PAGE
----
Egypt prosecutors begin questioning Morsi and "Muslim Brotherhood" members

Investigators began questioning Egypt's ousted "president" Mohamed Morsi and members of his "Muslim Brotherhood" on Sunday over their involvement in a 2011 prison break, judicial sources said.

The inquiry follows allegations that Morsi and senior "Brotherhood" members escaped from Wadi Natrun prison, according to  Voice of Russia, RIA, Reuters, AFP.

State Security prosecution service investigators interviewed Morsi at an undisclosed location, the judicial sources said.

It came hours after the public prosecutor received complaints against Morsi and other "Brotherhood" leaders, accusing them of spying, inciting violence and damaging the economy.

Morsi, who was overthrown by Egypt's powerful army on July 3, is being held in a "safe place", interim leaders have said.

Egypt's prosecutor's office announces criminal probe against Morsi

Egypt's prosecutor's office has announced the start of a criminal investigation against deposed Mohamed Morsi on charges of espionage, incitement to violence and damage to the state's economy.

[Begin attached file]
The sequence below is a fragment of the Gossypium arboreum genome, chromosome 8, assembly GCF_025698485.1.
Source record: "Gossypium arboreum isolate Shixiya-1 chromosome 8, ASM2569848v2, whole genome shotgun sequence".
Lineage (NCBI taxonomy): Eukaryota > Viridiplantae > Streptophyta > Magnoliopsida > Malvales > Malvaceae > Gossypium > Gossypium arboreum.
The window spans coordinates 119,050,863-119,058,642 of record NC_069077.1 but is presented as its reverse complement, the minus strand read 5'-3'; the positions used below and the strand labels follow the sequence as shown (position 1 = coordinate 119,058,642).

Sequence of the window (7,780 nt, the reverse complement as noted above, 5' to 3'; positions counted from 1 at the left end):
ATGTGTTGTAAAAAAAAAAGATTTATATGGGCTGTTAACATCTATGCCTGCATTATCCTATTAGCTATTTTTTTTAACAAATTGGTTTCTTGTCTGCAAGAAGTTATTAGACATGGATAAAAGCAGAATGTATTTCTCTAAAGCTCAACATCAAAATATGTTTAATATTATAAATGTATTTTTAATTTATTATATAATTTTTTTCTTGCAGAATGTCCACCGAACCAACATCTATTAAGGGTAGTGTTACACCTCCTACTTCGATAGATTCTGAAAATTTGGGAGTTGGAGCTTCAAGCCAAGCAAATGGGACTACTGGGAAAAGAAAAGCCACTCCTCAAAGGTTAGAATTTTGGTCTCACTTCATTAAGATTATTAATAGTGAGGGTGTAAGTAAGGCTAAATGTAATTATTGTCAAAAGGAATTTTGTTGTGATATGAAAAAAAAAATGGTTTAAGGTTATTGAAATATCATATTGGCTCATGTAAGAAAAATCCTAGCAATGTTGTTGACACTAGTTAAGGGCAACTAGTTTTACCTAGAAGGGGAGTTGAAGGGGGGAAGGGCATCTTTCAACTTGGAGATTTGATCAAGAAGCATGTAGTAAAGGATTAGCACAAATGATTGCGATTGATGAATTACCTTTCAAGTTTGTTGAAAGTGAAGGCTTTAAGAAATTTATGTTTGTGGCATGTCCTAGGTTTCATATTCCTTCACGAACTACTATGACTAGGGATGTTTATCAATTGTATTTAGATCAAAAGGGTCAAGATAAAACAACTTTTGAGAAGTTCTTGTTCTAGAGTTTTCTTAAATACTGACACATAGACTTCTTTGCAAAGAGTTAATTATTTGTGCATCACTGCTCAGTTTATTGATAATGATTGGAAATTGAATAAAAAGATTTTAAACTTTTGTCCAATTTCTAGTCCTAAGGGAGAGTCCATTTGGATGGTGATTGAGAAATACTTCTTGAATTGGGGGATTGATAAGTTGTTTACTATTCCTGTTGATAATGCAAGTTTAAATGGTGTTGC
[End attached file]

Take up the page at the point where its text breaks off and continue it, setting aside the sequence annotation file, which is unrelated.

After his arrest on July 3 Morsi has been held at a secret location guarded by units of the national army. However, to date, no charges against him had been made.

In a statement by representatives of the prosecutor's office, besides Morsi, proceedings will be launched against eight members of the "Muslim Brotherhood", including the organization's "Supreme Guide", Mohammad Badie.

The military says it deposed Morsi in a justified response to popular demand after millions of people demonstrated against him.

Complaints such as those against Morsi are a first step in the criminal process, allowing prosecutors to begin an investigation that can lead to charges. Announcing the step was unusual: typically prosecutors wait until charges are filed.

The prosecutors did not say who had made the complaints. Egyptian law allows them to investigate complaints from police or any member of the public.

Badie and several other "Brotherhood" officials already face charges for inciting violence that were announced earlier this week, but few of them have been arrested.

M.D

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